Gratitude: The often-overlooked game changer

Read PracticeLink articles by Alexandra Cappetta
Alexandra Cappetta

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During particularly difficult or stressful times, expressing gratitude doesn’t always come naturally. When bouts of burnout or depressed moods hit (because sometimes they do!), it may require more of a conscious choice to pivot toward a spirit of thankfulness.

But here’s why that choice is worth it: Psychology research from Harvard Health shows expressing gratitude “helps people feel more positive emotions, relish good experiences, improve their health, deal with adversity, and build strong relationships.”

Seems pretty significant, right? Let’s take a look at some findings and proven methods to make these benefits a reality.

What else does research say?

  • Better mood

In one experiment, Berkeley Health worked with 300 individuals to determine if writing letters of gratitude could improve one’s mental wellness, even if they were predisposed to mental health struggles. The results showed that participants who wrote letters of gratitude for four weeks experienced better, less depressed moods for up to 12 weeks after the study.

  • Better relationships

Another Berkeley Health study concluded that “Gratitude seems to correspond to positive changes in how much we value others. When we express gratitude to someone, we are effectively signaling that, by virtue of their actions, we value them more than we did before—and that we might be more likely to provide benefits to them in the future.”

  • Better health

Berkeley Health also notes the results of the Greater Good Science Center’s Thnx4 project, which shared “participants who kept an online gratitude journal for two weeks reported better physical health, including fewer headaches, less stomach pain, clearer skin, and reduced congestion.”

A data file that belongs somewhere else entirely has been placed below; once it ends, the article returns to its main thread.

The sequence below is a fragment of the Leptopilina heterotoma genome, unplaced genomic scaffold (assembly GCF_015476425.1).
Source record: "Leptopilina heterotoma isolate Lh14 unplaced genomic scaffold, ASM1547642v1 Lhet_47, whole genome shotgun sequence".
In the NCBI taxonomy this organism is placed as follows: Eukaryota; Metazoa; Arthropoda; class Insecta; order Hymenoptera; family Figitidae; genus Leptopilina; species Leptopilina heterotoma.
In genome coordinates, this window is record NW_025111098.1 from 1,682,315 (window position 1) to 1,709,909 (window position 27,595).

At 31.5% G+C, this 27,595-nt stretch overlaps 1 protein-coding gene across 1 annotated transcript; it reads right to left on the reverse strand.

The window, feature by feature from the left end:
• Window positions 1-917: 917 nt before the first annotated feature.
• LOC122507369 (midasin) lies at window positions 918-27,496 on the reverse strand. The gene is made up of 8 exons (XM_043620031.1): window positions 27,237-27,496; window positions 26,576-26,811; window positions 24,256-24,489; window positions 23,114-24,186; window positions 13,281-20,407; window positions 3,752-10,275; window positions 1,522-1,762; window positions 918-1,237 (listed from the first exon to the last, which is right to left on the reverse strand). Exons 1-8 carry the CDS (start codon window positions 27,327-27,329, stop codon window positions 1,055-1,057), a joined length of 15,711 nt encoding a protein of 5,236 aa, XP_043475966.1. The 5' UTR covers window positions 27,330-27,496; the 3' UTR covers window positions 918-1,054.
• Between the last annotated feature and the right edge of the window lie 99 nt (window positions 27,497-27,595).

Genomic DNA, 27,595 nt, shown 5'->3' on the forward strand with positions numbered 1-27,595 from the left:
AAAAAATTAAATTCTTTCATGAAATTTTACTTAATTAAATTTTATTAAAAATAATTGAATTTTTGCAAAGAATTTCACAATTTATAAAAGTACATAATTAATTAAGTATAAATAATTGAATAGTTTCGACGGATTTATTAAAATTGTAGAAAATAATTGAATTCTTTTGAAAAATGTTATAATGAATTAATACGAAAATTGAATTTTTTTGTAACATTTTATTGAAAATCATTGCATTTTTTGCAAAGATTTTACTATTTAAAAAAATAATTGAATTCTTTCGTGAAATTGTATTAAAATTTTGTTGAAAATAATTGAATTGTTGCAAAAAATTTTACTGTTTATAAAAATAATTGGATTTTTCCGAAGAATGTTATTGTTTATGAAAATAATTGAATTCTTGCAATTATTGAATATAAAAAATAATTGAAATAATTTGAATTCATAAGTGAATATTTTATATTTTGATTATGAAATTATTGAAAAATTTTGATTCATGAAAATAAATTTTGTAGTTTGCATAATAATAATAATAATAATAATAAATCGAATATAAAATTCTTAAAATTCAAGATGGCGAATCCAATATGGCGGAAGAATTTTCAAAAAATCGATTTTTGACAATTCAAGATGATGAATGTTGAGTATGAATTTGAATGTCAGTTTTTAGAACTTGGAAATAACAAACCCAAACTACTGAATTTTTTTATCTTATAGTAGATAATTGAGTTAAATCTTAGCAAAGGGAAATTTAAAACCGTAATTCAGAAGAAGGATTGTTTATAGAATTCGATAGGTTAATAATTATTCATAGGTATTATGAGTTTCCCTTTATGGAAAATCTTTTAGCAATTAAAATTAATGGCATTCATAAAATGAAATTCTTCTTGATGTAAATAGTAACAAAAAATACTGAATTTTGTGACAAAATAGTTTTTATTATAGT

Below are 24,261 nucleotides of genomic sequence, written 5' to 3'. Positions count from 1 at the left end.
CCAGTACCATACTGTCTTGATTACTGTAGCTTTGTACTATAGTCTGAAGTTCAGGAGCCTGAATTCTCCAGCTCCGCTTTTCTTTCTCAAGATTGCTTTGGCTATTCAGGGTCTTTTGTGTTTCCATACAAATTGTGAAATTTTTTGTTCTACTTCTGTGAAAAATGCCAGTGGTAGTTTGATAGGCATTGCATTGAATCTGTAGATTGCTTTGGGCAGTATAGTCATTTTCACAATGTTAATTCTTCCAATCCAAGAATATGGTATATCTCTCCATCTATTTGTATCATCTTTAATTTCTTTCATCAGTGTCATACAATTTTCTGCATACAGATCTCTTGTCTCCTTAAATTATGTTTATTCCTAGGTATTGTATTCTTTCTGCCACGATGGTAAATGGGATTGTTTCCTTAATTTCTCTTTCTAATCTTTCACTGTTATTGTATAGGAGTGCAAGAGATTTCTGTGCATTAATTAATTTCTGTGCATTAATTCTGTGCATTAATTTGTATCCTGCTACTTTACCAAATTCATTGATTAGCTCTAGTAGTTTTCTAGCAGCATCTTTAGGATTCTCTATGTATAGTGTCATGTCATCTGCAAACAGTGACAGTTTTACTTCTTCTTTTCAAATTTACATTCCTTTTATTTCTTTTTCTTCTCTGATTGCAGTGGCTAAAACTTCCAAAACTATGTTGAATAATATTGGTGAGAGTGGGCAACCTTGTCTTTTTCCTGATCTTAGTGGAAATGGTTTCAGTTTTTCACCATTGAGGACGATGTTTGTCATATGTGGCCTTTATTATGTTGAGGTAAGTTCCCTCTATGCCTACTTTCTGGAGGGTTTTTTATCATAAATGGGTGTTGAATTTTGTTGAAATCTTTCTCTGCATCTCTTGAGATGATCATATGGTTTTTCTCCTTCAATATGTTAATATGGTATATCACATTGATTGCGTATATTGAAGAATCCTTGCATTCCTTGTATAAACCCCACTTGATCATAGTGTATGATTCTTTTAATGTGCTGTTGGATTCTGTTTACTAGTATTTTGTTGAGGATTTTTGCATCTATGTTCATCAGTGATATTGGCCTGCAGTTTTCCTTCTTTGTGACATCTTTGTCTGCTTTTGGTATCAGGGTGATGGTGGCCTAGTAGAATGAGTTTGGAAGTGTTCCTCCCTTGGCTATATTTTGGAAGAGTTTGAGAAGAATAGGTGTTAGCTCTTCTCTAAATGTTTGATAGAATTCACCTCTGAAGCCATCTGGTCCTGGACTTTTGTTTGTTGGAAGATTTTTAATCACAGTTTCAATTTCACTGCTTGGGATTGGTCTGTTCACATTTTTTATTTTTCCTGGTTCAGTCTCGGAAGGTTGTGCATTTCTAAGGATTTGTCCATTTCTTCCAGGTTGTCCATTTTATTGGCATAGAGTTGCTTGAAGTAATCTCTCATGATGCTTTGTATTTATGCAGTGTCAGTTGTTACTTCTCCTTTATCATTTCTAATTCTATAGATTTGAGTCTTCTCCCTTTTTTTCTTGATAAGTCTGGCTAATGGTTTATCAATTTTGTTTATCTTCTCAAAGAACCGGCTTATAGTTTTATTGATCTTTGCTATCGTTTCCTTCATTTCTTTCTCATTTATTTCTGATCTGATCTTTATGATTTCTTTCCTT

How to start making gratitude a daily habit

  • Gratitude or thank-you letters

Make a point to write a brief letter to your partner, a family member, colleague or superior and share why you appreciate them. At the very least, you’re making someone feel valued. At the most, it starts to adjust your mindset for the better.

  • In-the-moment appreciation or a returned act of service

Try to start seeking more opportunities to offer verbal appreciation, then consider handwritten notes (or letters previously mentioned), a returned favor or a small token of appreciation. Every time you thank others for a favor, their support or just for being present, you’re not only adding to your likeability, but you’re also establishing rapport.

  • Gratitude journal

Consider challenging yourself to write down at least five things you’re grateful for every day. It could be the help of a friend when moving into a new living space, or those days when you hit every green light on the way to work. If nothing else, taking note of the pleasant mundanities reveals how much they add up.

  • Mindfulness practices

Practicing mindfulness and learning to become aware of small victories has lasting effects. Even a quality exchange with a patient or colleague and taking note of these interactions will help you train yourself to notice more of what makes each day worth appreciating.

Read PracticeLink articles by Alexandra Cappetta

Alexandra Cappetta

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